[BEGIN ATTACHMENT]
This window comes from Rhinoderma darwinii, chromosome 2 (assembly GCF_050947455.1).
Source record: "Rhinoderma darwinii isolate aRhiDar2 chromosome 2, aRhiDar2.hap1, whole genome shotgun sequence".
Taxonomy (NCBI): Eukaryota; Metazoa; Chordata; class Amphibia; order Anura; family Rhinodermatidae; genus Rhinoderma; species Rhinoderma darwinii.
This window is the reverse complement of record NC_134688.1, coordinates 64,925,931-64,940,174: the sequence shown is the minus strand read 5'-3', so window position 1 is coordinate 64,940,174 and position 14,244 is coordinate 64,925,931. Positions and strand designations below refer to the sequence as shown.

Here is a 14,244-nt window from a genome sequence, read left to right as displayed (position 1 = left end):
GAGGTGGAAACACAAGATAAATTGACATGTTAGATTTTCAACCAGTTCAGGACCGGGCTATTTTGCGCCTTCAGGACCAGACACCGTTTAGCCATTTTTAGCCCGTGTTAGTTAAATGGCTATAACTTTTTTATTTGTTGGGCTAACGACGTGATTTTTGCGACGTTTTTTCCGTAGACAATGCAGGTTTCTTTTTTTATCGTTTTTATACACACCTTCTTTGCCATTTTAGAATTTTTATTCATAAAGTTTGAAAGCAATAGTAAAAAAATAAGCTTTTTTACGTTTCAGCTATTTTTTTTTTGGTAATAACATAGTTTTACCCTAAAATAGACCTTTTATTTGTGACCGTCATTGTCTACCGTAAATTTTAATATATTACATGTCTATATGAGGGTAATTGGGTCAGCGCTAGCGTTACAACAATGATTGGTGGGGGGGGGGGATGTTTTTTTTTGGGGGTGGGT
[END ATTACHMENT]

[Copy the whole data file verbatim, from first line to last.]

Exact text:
This window comes from Rhinoderma darwinii, chromosome 2 (assembly GCF_050947455.1).
Source record: "Rhinoderma darwinii isolate aRhiDar2 chromosome 2, aRhiDar2.hap1, whole genome shotgun sequence".
Taxonomy (NCBI): Eukaryota; Metazoa; Chordata; class Amphibia; order Anura; family Rhinodermatidae; genus Rhinoderma; species Rhinoderma darwinii.
This window is the reverse complement of record NC_134688.1, coordinates 64,925,931-64,940,174: the sequence shown is the minus strand read 5'-3', so window position 1 is coordinate 64,940,174 and position 14,244 is coordinate 64,925,931. Positions and strand designations below refer to the sequence as shown.

Here is a 14,244-nt window from a genome sequence, read left to right as displayed (position 1 = left end):
GAGGTGGAAACACAAGATAAATTGACATGTTAGATTTTCAACCAGTTCAGGACCGGGCTATTTTGCGCCTTCAGGACCAGACACCGTTTAGCCATTTTTAGCCCGTGTTAGTTAAATGGCTATAACTTTTTTATTTGTTGGGCTAACGACGTGATTTTTGCGACGTTTTTTCCGTAGACAATGCAGGTTTCTTTTTTTATCGTTTTTATACACACCTTCTTTGCCATTTTAGAATTTTTATTCATAAAGTTTGAAAGCAATAGTAAAAAAATAAGCTTTTTTACGTTTCAGCTATTTTTTTTTTGGTAATAACATAGTTTTACCCTAAAATAGACCTTTTATTTGTGACCGTCATTGTCTACCGTAAATTTTAATATATTACATGTCTATATGAGGGTAATTGGGTCAGCGCTAGCGTTACAACAATGATTGGTGGGGGGGGGGGATGTTTTTTTTTGGGGGTGGGT